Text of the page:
RADICAL WILDERNESS SOLITUDE: AN EXPERIMENT
‘Perhaps the most useful aspect of my year alone in the wilderness was to come to accept that my inner world has its own inherent weather patterns, as does the external world. The recognition that I’m not in control and that grey days do not mean I’ve done something wrong, That all the ups and downs, lights and darks, are part of who I am; who we are’ (1).
This post is a second story from Stephen Batchelor’s The Art of Solitude (1,2) – this time not about him. On 5 February 2001, Robert Kull, then aged 54, spent a year alone on a remote island off the southern coast of Patagonia. The nearest humans were at Puerto Natales, sixty miles away across impassible mountains and fjords. No boats ever passed by. Kull wanted to explore extended solitude as a self-challenging inquiry. He had already experienced three months of solitude in northern BC, Canada, which he found strange, powerful and ‘potentially frightening’ especially ‘without other people to help me maintain my identity’. This had led to a breakdown, as the ‘facade of autonomous self-sufficiency started to crumble’, and then to a breakthrough – an ecstatic experience of mystical union with nature that lasted several weeks.
Wishing for a truly radical solitude off the Patagonian coast, Kull even questioned his own journal writing on the grounds that ‘daily writing feels like breaking solitude’, since ‘as soon as the solitary begins to speak, even if by writing to an imagined reader, he (or she) is no longer truly alone’. For when he writes, or thinks about writing, ‘I’m not really here in solitude, but in an imaginary future where someone else is reading my descriptions’. But he also finds that when he considers not writing, ‘I’m hit with a wave of isolation and loneliness’. Self-compassionately, and out of loyalty to his project, he continues with his journal.
In the early weeks Kull is busy with the construction and maintenance of his cabin (built of material brought with him on a Chilean Navy ship). He is also equipped with a wind generator, solar panels, a wood-burning stove, and a small boat with outboard motors. He has concerns about fresh water, firewood, blackflies and shoulder pains. Once set up, he records his observations of condors, eagles, ducks, dolphins, seals and limpets. He fishes, he reads, and he writes about the books he is reading. He settles into a routine of meditation, philosophical introspection, writing poems, and taking photographs.
Batchelor does not mention that Kull’s sojourn was tied in to a PhD. project for The University of British Columbia at Royal Roads, Vancouver Island. Kull’s research question was: What are the physical, emotional, psychological and spiritual effects of deep wilderness solitude? (3) Kull summarises his methodology: “I develop an innovative methodology of vigilant mindfulness combined with radically honest journal keeping and narrative writing to examine and document my own lived experience in solitude. I extend interdisciplinarity and integrate spiritual practice with academic study, and I share my work with the non-academic community”. This seems to me an important piece of context, which makes the project clearly pre-meditated and planned with a community of peers and an accountability to them. It holds the individual quest within a collective endeavour and, in my view, adds to its meaning.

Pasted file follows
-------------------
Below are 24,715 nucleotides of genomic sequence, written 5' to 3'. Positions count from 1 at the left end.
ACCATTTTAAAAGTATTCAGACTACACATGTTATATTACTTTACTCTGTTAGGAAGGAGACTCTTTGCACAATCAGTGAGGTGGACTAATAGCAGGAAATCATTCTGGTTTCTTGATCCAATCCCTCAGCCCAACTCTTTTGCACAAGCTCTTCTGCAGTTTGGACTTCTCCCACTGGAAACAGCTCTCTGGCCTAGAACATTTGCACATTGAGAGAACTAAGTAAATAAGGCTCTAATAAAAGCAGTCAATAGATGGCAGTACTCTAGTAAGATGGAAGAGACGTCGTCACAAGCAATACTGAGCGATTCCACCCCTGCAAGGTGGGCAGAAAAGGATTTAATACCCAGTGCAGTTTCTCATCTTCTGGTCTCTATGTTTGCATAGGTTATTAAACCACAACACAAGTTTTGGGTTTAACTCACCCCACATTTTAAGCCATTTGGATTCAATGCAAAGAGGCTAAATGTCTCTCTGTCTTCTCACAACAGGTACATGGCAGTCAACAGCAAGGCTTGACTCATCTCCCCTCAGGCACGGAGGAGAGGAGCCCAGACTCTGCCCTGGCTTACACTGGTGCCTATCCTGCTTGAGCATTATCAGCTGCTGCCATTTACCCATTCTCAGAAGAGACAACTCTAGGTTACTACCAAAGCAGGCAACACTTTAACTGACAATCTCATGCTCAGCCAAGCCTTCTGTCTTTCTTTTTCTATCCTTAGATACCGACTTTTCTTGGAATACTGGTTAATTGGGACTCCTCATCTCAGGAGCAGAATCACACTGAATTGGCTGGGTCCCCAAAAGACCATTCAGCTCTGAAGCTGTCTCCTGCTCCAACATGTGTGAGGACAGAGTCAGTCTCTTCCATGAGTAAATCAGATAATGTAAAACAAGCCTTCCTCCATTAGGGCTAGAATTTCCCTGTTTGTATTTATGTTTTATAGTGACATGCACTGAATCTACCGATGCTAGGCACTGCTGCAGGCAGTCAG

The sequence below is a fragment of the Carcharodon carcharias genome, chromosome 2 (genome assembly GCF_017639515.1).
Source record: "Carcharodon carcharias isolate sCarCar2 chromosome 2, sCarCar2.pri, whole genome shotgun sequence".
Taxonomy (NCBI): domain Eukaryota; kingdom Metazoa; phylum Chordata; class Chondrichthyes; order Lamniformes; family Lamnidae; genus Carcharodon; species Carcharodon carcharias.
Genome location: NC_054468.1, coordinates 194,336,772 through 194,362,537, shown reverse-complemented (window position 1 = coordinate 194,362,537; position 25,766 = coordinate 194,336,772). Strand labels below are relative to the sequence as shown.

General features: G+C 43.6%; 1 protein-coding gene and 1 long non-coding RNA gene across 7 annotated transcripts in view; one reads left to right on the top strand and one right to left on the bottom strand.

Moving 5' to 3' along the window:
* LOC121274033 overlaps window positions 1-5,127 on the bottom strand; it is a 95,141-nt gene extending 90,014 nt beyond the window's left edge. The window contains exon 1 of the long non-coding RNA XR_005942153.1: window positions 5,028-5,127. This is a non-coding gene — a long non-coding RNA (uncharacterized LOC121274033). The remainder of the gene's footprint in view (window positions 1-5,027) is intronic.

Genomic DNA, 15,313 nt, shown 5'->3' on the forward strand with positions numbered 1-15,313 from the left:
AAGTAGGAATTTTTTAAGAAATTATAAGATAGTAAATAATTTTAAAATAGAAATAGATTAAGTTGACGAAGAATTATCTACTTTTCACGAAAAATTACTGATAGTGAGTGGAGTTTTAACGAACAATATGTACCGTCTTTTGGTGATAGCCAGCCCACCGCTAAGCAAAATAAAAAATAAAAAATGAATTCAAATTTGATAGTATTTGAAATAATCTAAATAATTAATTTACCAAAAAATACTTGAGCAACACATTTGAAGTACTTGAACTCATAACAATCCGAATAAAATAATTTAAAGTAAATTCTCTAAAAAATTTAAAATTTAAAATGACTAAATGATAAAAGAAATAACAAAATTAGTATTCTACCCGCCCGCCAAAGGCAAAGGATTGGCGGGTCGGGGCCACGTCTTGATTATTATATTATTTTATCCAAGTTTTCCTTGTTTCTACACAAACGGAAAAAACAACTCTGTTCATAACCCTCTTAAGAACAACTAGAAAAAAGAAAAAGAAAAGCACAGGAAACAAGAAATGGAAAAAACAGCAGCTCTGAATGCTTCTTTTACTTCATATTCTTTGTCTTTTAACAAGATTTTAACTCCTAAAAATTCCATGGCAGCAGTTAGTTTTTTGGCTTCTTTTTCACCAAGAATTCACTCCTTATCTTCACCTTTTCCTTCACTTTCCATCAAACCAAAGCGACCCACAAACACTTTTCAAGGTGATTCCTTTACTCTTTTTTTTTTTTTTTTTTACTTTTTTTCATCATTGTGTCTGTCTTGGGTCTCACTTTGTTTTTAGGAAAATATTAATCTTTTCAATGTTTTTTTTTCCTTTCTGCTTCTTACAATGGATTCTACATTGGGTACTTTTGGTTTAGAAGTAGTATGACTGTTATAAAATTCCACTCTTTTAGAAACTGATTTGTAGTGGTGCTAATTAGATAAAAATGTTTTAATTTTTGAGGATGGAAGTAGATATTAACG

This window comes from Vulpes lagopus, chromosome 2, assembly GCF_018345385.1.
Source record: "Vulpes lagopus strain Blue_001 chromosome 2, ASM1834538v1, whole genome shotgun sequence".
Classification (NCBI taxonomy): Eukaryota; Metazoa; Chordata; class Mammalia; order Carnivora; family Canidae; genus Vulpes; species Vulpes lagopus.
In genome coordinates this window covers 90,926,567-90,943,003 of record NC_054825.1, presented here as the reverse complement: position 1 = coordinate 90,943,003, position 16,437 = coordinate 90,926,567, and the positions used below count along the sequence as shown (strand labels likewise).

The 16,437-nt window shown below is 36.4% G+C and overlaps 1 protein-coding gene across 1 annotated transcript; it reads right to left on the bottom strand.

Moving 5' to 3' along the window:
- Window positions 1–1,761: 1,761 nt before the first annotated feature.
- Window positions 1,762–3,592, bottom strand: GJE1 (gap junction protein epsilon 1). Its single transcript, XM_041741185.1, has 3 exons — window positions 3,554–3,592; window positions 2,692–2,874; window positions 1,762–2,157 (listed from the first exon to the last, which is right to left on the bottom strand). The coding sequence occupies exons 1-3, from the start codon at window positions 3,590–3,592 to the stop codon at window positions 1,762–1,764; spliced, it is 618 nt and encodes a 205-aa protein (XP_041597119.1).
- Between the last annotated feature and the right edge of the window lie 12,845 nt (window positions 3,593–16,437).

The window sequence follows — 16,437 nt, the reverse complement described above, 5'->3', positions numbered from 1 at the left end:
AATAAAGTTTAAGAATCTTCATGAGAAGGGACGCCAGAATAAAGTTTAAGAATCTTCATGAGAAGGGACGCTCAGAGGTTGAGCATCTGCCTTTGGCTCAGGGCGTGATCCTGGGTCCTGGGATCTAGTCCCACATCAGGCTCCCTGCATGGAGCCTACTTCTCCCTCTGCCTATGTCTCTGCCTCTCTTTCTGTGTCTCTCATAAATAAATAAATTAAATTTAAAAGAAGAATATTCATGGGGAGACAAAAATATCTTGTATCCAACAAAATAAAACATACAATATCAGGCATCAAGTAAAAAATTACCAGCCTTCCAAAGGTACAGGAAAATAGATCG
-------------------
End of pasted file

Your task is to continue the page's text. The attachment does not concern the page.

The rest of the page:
Unsurprisingly, Kull shows dedication, deep thought and meticulous planning in organising his experiment. He shows courage, honesty and rigour in carrying it out. He finds, and reports, that he does not repeat an earlier ‘enlightenment’ experience. Complex subjective experience is simply too tricky in that respect. It is to Kull’s credit that he can accept a new and different outcome. One lesson I draw from his experiment is that solitude cannot be absolute. It is always relative, always negotiated, and will involve different costs and outcomes depending on who is being solitary and what their arrangements are. Kull’s was a well-resourced collective project, though it may not always have felt like it alone on the island.
I will return to Robert Kull’s wilderness solitude project when I have read his own book. I am grateful to him for putting himself on the line in this remarkable experiment. His willingness to share his personal experience in the setting of an academic project, and to explore the issues that it raises, is a gift to us all.
(1) Stephen Batchelor The Art of Solitude: A Meditation on Being Alone with Others in This World New Haven, CT & London, England: Yale University Press, 2020
(2) See also: https://contemplativeinquiry.blog/2023/05/05/
(3) https://bobkull.org/ Robert Kull’s book for the public, Solitude, Seeking Wisdom in Extremes – A Year Alone in the Patagonia Wilderness, is referenced on this site, with a link to Amazon. See also: https://contemplativeinquiry.blog/2023/05/26/
* Often transliterated as Chuang Tzu
At this most lightest time of the year ,this post I find dark and disturbing. The duality I guess we all know .
Solitude a vast topic.
A romantic notion perceived perhaps by some .
Though surrounded by people I see (and have personally witnessed) the personal solitude of the motor neurone (MND ) diseased individual.
Solitude and isolation in plain sight.
Blessed love and light to us all 🙏🏽
Thanks Andy. What you say does indeed
show another, darker, perspective on this topic.
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